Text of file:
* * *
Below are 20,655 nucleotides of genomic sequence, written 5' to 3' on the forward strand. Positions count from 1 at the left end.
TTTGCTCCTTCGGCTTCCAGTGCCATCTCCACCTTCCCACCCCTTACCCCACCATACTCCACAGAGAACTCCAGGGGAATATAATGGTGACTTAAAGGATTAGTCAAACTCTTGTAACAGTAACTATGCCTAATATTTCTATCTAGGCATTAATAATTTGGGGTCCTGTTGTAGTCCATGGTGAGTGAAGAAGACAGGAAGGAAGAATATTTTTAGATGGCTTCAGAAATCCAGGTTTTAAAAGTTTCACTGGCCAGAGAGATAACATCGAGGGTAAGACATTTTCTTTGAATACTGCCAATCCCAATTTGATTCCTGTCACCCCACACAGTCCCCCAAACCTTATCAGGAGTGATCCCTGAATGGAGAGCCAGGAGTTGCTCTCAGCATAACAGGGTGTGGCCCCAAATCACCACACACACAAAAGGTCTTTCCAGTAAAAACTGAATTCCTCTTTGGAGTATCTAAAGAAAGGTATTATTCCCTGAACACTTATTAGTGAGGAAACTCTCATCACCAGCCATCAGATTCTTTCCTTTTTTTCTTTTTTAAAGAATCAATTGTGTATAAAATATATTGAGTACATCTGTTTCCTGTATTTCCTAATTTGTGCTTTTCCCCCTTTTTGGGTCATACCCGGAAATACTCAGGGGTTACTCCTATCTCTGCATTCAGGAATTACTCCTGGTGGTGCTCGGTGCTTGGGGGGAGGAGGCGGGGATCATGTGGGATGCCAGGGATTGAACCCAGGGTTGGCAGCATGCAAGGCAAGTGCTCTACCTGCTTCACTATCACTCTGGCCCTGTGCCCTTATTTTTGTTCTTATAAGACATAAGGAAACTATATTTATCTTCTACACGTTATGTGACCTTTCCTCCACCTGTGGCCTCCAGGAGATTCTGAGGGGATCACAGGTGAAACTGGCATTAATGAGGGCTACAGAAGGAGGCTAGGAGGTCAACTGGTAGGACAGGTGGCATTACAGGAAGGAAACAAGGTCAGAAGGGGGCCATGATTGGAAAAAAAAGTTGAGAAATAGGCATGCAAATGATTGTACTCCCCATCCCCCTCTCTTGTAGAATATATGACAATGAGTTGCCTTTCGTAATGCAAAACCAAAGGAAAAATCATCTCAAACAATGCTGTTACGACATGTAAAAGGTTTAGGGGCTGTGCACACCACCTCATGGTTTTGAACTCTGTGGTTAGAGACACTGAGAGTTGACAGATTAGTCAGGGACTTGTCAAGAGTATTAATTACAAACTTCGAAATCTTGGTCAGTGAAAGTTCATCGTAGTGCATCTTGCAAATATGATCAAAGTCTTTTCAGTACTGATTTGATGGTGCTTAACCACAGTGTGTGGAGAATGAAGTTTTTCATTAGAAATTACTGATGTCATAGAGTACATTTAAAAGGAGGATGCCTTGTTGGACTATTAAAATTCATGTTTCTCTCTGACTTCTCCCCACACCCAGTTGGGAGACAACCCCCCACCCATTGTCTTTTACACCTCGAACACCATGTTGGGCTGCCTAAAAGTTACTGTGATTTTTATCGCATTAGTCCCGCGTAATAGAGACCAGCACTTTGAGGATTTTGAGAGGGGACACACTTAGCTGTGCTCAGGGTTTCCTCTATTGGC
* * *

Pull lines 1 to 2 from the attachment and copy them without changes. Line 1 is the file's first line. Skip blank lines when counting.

Below are 20,655 nucleotides of genomic sequence, written 5' to 3' on the forward strand. Positions count from 1 at the left end.
TTTGCTCCTTCGGCTTCCAGTGCCATCTCCACCTTCCCACCCCTTACCCCACCATACTCCACAGAGAACTCCAGGGGAATATAATGGTGACTTAAAGGATTAGTCAAACTCTTGTAACAGTAACTATGCCTAATATTTCTATCTAGGCATTAATAATTTGGGGTCCTGTTGTAGTCCATGGTGAGTGAAGAAGACAGGAAGGAAGAATATTTTTAGATGGCTTCAGAAATCCAGGTTTTAAAAGTTTCACTGGCCAGAGAGATAACATCGAGGGTAAGACATTTTCTTTGAATACTGCCAATCCCAATTTGATTCCTGTCACCCCACACAGTCCCCCAAACCTTATCAGGAGTGATCCCTGAATGGAGAGCCAGGAGTTGCTCTCAGCATAACAGGGTGTGGCCCCAAATCACCACACACACAAAAGGTCTTTCCAGTAAAAACTGAATTCCTCTTTGGAGTATCTAAAGAAAGGTATTATTCCCTGAACACTTATTAGTGAGGAAACTCTCATCACCAGCCATCAGATTCTTTCCTTTTTTTCTTTTTTAAAGAATCAATTGTGTATAAAATATATTGAGTACATCTGTTTCCTGTATTTCCTAATTTGTGCTTTTCCCCCTTTTTGGGTCATACCCGGAAATACTCAGGGGTTACTCCTATCTCTGCATTCAGGAATTACTCCTGGTGGTGCTCGGTGCTTGGGGGGAGGAGGCGGGGATCATGTGGGATGCCAGGGATTGAACCCAGGGTTGGCAGCATGCAAGGCAAGTGCTCTACCTGCTTCACTATCACTCTGGCCCTGTGCCCTTATTTTTGTTCTTATAAGACATAAGGAAACTATATTTATCTTCTACACGTTATGTGACCTTTCCTCCACCTGTGGCCTCCAGGAGATTCTGAGGGGATCACAGGTGAAACTGGCATTAATGAGGGCTACAGAAGGAGGCTAGGAGGTCAACTGGTAGGACAGGTGGCATTACAGGAAGGAAACAAGGTCAGAAGGGGGCCATGATTGGAAAAAAAAGTTGAGAAATAGGCATGCAAATGATTGTACTCCCCATCCCCCTCTCTTGTAGAATATATGACAATGAGTTGCCTTTCGTAATGCAAAACCAAAGGAAAAATCATCTCAAACAATGCTGTTACGACATGTAAAAGGTTTAGGGGCTGTGCACACCACCTCATGGTTTTGAACTCTGTGGTTAGAGACACTGAGAGTTGACAGATTAGTCAGGGACTTGTCAAGAGTATTAATTACAAACTTCGAAATCTTGGTCAGTGAAAGTTCATCGTAGTGCATCTTGCAAATATGATCAAAGTCTTTTCAGTACTGATTTGATGGTGCTTAACCACAGTGTGTGGAGAATGAAGTTTTTCATTAGAAATTACTGATGTCATAGAGTACATTTAAAAGGAGGATGCCTTGTTGGACTATTAAAATTCATGTTTCTCTCTGACTTCTCCCCACACCCAGTTGGGAGACAACCCCCCACCCATTGTCTTTTACACCTCGAACACCATGTTGGGCTGCCTAAAAGTTACTGTGATTTTTATCGCATTAGTCCCGCGTAATAGAGACCAGCACTTTGAGGATTTTGAGAGGGGACACACTTAGCTGTGCTCAGGGTTTCCTCTATTGGC